1. Create a new Curves adjustment layer between the Hue/Saturation and the Selective Color adjustment layer by clicking on the adjustment layer icon in the layers panel and choosing Curves.
  2. Open up the properties of the Curves. Note: In this image, I have brought the Curves properties aside for a better view.
  3. In the RGB channel (selected by default), just click and drag at several parts of the curve to brighten up the highlights, darken the shadows and make the blacks a little brighter to give a faded film look.
    Explanation: In Curves, to the right, you have bright pixels. To the left, you have dark pixels. If you want to make the bright areas brighter, pick a point on the right and drag it up. If you want to make midtones darker, pick a point in the middle and drag it down.
  4. To add extra shine, create an adjustment layer above Curves but below Hue/Saturation. It might sound odd, but create any adjustment layer. To avoid confusion, let’s create a Levels adjustment layer.
  5. Change the blend mode of the new adjustment layer to Screen. Everything brightens up. But we want to limit the effect to particular areas of the image. We do that with masks.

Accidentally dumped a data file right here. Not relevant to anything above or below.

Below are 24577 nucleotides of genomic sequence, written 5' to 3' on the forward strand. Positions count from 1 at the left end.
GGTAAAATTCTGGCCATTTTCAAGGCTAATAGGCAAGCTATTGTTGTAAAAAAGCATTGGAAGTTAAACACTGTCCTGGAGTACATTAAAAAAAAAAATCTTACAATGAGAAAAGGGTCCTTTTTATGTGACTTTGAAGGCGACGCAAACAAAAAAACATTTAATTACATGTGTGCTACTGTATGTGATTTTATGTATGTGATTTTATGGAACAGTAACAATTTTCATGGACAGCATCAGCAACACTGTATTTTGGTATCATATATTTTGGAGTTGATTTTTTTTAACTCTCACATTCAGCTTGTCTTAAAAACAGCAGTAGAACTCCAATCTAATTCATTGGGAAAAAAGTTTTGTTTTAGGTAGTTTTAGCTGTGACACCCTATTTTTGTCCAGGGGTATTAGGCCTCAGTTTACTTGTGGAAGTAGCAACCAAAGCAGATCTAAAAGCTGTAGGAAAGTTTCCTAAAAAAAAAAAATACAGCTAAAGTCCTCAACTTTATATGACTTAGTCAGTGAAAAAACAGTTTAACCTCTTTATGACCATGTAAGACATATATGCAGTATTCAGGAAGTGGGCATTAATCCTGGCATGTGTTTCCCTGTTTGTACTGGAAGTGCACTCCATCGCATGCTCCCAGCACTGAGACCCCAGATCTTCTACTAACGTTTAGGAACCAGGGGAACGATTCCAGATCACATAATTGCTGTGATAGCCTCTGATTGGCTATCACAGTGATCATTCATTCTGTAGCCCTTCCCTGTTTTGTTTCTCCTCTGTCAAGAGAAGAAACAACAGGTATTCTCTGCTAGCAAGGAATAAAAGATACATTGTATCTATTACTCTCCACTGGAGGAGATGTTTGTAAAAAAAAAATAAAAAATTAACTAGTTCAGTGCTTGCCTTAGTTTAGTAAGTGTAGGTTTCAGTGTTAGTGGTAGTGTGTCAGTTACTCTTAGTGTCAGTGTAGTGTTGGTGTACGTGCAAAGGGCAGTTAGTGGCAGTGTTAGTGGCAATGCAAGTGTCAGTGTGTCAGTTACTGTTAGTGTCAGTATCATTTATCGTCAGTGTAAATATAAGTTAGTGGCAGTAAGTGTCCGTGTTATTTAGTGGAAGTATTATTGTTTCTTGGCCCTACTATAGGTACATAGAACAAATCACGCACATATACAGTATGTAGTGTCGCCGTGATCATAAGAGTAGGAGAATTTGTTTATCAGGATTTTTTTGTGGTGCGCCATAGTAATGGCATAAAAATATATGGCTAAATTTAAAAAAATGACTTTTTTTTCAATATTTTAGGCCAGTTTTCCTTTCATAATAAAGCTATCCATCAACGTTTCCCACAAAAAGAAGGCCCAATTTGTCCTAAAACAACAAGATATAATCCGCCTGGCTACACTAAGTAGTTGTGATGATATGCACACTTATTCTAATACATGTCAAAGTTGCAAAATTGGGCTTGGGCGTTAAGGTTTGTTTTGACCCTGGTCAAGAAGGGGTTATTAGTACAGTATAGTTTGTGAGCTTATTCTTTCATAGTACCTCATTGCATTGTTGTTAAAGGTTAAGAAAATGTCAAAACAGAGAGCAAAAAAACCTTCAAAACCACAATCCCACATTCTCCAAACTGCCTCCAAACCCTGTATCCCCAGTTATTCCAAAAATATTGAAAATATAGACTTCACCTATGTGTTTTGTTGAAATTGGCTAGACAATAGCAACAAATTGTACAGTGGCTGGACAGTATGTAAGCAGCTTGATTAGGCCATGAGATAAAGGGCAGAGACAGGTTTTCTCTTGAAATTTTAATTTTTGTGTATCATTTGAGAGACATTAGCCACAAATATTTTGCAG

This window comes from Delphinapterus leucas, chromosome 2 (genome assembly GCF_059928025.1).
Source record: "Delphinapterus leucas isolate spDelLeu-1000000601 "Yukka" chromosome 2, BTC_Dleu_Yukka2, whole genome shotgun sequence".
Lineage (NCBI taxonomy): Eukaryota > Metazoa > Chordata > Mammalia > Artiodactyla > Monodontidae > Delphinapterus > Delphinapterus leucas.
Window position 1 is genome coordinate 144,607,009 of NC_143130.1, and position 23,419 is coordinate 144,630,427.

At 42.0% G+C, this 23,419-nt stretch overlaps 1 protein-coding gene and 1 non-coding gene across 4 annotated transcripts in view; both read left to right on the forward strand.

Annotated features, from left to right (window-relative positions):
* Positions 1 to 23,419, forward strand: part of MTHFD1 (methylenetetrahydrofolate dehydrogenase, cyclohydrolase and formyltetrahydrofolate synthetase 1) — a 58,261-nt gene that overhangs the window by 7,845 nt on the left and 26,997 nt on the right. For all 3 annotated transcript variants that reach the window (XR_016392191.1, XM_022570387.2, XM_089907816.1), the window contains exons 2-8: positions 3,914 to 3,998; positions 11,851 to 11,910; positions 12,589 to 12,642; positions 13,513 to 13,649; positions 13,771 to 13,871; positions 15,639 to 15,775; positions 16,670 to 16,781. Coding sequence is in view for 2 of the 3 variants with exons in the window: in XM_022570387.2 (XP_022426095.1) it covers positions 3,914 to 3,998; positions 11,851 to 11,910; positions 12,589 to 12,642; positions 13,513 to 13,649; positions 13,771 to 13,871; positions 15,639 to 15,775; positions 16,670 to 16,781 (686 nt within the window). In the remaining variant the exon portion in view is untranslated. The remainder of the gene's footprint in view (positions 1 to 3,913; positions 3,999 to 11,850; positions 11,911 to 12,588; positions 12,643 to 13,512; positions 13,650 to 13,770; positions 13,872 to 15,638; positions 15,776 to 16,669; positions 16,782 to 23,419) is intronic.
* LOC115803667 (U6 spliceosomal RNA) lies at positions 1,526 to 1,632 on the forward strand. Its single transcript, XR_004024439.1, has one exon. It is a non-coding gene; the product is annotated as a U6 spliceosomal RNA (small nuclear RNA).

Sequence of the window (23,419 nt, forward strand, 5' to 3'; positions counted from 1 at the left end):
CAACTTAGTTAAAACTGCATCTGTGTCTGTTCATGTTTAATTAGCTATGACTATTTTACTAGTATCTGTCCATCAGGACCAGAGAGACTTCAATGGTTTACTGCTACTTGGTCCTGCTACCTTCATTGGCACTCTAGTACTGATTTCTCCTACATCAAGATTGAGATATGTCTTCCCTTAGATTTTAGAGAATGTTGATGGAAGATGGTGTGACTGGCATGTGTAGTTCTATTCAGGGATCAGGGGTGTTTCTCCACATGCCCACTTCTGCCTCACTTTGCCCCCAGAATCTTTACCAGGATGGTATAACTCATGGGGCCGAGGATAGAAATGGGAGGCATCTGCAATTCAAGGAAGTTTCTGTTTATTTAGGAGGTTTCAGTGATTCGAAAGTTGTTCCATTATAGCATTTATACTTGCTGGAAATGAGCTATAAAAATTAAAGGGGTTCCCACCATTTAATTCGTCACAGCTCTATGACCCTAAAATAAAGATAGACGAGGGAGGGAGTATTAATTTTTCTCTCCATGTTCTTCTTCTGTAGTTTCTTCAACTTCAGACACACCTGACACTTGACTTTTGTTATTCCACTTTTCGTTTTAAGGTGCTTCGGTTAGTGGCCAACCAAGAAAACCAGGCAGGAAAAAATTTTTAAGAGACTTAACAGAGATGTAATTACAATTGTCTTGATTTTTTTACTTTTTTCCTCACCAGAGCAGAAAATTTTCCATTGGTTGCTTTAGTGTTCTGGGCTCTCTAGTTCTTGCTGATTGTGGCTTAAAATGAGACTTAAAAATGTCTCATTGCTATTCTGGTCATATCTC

Remember: Screen is a blend mode that brightens. Multiply is a blend mode that darkens. Overlay increases contrast. Soft Light creates a little contrast.
  6. Since adjustment layers come free with a white mask, we just need to turn the white mask into a black one. Select the mask and press Ctrl/Command + I. This inverts the white to black. (“I” in this keyboard shortcut stands for Invert.)
  7. Select the brush and make sure the foreground color is white. If it’s not, press the letter D to reset the swatches and X to toggle between the foreground and background color. With the Flow at 10%, paint around in the areas where you want to bring out the highlights.
  8. To add more drama to the highlights, double-click on the right side of the layer or right-click on the layer and choose Blending Options. This opens up the Layer Styles dialog box.
  9. Push the slider of the underlying layer from left to right. This automatically removes the shine from the areas that are already dark. But the selection is quite harsh. Hold the Alt/Option key and click on the slider to break it apart. Push the slider farther to smooth the transition between the areas that are visible and invisible.
  10. To make the “film look” more realistic, let’s darken the overall highlights. Create another Levels adjustment layer just below the Hue/Saturation adjustment layer and above every other layer. Push the bottom right slider to the left, as shown in the image.